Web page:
2. Performs a checksum and metadata check on them to identify the relevant files to copy. This step depends on the advanced options you choose during the replication creation process. During this identification process, some unchanged files are skipped if they do not meet the criteria set by the chosen advanced options.
  3. Copies the identified files from the source cluster to the target cluster.
Incremental only
In this method, the first replication policy job run is a bootstrap job, and subsequent job runs are incremental jobs.
To perform the incremental job, Replication Manager leverages Ozone snapshots and the snapshot-diff capability to generate a diff report. The diff report contains the changed or new data from the source cluster. The subsequent replication policy replicates data based on the diff report.
Incremental with fallback to full file listing
In this method, the first replication policy job run is a bootstrap job, and subsequent job runs are incremental jobs. However, if the snapshot-diff fails during a replication policy job run, the next job run is a full file listing run. After the full file listing run succeeds, the subsequent runs are incremental runs. This method takes a longer time to replicate data if the replication policy job falls back to the full file listing method.

Hive/Impala replication using snapshots

If you are using Hive external table replication, Cloudera recommends that you make the Hive Warehouse Directory snapshottable.

The Hive warehouse directory is located in the HDFS file system in the location specified by the hive.metastore.warehouse.dir property. The default location is /user/hive/warehouse.

To locate the Hive warehouse directory, perform the following steps:
  1. Go to the Cloudera Manager > HDFS service > Configuration tab.
  2. Search for hive.metastore.warehouse.dir property to view the location of the directory.

After you locate the directory, enable snapshots for the directory.

If you are using external tables in Hive, also make the directories hosting any external tables not stored in the Hive warehouse directory snapshottable.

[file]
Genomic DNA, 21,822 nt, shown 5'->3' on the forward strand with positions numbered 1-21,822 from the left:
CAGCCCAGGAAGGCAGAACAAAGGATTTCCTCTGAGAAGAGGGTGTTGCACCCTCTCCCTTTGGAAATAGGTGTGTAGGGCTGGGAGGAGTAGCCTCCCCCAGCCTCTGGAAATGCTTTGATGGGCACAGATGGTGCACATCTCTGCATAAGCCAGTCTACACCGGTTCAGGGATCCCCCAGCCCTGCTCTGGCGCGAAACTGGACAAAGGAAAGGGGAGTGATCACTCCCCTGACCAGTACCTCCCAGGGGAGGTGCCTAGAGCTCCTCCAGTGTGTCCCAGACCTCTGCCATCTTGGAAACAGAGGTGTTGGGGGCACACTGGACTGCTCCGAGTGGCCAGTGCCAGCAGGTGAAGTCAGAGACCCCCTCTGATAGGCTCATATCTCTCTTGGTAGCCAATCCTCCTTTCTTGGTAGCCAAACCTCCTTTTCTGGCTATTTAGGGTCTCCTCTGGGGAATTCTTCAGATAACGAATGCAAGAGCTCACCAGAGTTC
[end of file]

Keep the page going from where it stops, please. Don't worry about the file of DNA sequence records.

Similarly, if you are using Impala and are replicating any Impala tables using Hive/Impala replication, ensure that the storage locations for the tables and associated databases are also snapshottable.

Orphaned snapshots

When a snapshot policy includes a limit on the number of snapshots to keep, Cloudera Manager checks the total number of stored snapshots each time a new snapshot is added, and automatically deletes the oldest existing snapshot if necessary.

When a snapshot policy is edited or deleted, files, directories, or tables that were removed from the policy may leave "orphaned" snapshots behind that are not deleted automatically because they are no longer associated with a current snapshot policy. Cloudera Manager never selects these snapshots for automatic deletion because selection for deletion only occurs when the policy creates a new snapshot containing those files, directories, or tables.

You can delete snapshots manually through Cloudera Manager or by creating a command-line script that uses the HDFS or HBase snapshot commands. Orphaned snapshots can be hard to locate for manual deletion. Snapshot policies automatically receive the prefix cm-auto followed by a globally unique identifier (GUID). You can locate all snapshots for a specific policy by searching for t the prefix cm-auto-guid that is unique to that policy.

To avoid orphaned snapshots, delete snapshots before editing or deleting the associated snapshot policy, or record the identifying name for the snapshots you want to delete. This prefix is displayed in the summary of the policy in the policy list and appears in the delete dialog box. Recording the snapshot names, including the associated policy prefix, is necessary because the prefix associated with a policy cannot be determined after the policy has been deleted, and snapshot names do not contain recognizable references to snapshot policies.